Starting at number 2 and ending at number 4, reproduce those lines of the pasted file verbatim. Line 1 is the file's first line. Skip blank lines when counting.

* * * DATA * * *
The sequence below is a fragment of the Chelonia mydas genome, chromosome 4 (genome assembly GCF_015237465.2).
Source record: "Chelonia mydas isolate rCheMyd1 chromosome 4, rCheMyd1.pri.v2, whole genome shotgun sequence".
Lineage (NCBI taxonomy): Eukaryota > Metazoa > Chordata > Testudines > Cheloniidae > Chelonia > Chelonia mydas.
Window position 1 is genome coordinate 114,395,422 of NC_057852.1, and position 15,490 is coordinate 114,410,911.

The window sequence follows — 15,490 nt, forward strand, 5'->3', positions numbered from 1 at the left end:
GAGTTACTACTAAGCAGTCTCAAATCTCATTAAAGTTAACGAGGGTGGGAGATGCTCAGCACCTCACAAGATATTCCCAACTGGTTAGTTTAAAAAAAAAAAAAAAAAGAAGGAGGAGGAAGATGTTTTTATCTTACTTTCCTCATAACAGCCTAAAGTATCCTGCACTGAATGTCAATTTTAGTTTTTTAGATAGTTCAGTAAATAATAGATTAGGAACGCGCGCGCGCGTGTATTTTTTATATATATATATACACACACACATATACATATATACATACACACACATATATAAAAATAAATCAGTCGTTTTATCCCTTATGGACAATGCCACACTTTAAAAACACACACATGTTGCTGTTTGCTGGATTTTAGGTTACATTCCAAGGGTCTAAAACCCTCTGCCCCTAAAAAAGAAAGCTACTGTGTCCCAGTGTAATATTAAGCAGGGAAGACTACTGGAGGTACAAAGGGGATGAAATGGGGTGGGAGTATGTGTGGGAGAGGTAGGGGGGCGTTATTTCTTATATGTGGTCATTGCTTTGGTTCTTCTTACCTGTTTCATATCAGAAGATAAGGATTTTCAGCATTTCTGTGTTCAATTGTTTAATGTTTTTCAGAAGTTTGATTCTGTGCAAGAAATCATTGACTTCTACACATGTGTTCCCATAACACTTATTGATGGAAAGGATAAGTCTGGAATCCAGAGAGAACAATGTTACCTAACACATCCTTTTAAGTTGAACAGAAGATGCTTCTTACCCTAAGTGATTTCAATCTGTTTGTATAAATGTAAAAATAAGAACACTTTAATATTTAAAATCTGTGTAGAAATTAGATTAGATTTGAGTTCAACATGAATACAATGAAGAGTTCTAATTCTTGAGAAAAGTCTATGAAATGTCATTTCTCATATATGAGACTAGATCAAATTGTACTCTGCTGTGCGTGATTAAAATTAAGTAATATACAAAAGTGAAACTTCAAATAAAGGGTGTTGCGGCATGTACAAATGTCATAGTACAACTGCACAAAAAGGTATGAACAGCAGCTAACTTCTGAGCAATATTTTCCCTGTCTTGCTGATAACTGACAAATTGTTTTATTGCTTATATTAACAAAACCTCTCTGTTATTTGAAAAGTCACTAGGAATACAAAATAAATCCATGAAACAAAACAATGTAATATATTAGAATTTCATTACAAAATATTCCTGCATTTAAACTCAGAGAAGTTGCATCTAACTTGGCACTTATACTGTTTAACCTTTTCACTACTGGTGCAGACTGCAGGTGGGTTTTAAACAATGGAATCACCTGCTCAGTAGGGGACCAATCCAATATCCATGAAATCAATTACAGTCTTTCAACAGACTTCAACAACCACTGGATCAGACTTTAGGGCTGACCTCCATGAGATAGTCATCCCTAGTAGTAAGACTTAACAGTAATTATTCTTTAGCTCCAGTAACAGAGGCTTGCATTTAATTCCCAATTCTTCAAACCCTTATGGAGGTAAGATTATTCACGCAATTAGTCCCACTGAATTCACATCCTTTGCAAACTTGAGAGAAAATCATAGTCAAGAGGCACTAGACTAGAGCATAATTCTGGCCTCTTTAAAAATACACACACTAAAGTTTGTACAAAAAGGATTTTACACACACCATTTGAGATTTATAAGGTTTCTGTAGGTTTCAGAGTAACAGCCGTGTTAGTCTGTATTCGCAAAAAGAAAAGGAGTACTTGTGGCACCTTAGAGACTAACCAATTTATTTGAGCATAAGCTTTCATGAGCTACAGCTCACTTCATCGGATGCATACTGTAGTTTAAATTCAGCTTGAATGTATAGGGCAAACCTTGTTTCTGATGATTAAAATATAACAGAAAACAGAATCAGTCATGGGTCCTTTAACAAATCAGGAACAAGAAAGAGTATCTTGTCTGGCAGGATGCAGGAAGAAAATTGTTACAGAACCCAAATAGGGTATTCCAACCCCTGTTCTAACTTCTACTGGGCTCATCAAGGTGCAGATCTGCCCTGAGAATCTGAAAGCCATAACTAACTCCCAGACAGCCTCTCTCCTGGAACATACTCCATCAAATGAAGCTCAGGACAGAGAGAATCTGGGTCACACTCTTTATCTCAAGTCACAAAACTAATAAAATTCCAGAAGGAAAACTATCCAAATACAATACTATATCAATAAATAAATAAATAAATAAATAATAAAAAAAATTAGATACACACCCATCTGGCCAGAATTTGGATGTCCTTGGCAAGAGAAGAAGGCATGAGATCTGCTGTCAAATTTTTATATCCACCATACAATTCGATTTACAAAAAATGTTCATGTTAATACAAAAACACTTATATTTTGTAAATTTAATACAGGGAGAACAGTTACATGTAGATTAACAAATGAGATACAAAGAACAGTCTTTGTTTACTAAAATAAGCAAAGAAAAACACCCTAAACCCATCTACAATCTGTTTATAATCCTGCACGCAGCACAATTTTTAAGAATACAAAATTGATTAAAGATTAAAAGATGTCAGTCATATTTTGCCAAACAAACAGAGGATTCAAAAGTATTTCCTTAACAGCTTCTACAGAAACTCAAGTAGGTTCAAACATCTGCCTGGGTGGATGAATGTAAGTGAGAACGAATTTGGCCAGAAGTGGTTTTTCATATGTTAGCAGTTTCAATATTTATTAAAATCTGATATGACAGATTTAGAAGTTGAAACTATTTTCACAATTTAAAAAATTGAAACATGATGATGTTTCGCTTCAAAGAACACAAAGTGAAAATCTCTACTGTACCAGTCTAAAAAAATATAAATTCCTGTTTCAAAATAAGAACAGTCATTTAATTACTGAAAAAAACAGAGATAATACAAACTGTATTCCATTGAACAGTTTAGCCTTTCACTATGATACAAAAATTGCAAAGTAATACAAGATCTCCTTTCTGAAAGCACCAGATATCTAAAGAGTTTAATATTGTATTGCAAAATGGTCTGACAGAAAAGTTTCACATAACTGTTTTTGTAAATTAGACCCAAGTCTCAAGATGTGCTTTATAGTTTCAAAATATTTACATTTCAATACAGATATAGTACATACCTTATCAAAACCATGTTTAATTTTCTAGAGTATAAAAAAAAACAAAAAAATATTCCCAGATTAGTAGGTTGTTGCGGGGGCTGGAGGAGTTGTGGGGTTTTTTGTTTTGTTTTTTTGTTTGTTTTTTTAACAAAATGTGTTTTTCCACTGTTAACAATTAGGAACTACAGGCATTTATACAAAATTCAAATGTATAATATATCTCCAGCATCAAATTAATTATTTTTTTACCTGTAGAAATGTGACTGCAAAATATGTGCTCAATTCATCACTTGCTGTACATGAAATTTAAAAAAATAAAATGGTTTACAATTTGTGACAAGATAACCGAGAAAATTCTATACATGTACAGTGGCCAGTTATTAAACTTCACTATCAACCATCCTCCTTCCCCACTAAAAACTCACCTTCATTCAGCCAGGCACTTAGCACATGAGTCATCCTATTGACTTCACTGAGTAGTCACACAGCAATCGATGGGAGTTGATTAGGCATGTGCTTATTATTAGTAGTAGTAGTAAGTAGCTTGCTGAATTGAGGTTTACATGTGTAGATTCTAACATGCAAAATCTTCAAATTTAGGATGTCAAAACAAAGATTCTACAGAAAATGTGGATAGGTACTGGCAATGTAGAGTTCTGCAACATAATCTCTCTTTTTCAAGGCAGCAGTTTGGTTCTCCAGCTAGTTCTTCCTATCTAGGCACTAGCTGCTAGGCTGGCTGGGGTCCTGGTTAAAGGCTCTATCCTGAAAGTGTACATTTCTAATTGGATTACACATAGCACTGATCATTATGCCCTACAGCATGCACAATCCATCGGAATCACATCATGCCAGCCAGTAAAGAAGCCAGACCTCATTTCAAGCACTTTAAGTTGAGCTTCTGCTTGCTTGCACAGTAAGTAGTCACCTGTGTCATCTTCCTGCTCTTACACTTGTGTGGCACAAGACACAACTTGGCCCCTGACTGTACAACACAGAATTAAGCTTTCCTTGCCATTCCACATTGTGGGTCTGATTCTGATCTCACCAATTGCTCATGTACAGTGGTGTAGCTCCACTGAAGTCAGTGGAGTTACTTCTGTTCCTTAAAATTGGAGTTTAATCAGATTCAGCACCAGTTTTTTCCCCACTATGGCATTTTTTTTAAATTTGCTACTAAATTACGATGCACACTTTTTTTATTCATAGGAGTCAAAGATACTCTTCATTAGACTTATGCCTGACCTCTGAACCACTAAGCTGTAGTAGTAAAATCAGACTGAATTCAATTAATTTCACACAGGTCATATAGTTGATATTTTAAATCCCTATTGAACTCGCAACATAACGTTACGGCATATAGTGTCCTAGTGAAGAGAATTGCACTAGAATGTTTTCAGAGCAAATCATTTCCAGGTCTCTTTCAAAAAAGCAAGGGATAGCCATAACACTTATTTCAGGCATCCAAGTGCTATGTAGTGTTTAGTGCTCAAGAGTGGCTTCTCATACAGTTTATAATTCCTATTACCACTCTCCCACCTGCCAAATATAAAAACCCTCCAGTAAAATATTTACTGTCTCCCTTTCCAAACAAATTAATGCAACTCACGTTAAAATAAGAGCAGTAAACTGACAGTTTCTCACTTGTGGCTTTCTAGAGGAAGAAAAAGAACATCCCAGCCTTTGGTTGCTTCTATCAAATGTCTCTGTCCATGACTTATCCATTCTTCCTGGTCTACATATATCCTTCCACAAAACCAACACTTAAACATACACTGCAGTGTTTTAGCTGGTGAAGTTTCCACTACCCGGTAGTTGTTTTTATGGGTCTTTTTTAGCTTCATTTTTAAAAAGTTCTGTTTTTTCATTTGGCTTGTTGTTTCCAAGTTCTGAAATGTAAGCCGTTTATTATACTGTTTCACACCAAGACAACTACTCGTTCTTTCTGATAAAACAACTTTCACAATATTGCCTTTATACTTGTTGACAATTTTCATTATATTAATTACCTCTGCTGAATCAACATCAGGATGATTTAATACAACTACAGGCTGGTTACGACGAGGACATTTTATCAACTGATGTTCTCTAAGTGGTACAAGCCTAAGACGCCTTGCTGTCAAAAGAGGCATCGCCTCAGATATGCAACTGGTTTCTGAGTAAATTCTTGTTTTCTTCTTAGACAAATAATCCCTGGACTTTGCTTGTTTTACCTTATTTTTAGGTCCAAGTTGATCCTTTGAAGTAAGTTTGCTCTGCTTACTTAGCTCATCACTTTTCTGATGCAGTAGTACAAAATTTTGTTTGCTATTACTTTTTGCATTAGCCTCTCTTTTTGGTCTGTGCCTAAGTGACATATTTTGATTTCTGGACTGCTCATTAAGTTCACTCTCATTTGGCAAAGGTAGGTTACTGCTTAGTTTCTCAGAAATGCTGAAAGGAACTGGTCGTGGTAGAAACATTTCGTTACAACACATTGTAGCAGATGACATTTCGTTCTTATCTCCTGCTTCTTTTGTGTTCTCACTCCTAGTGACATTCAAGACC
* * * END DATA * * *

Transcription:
Source record: "Chelonia mydas isolate rCheMyd1 chromosome 4, rCheMyd1.pri.v2, whole genome shotgun sequence".
Lineage (NCBI taxonomy): Eukaryota > Metazoa > Chordata > Testudines > Cheloniidae > Chelonia > Chelonia mydas.
Window position 1 is genome coordinate 114,395,422 of NC_057852.1, and position 15,490 is coordinate 114,410,911.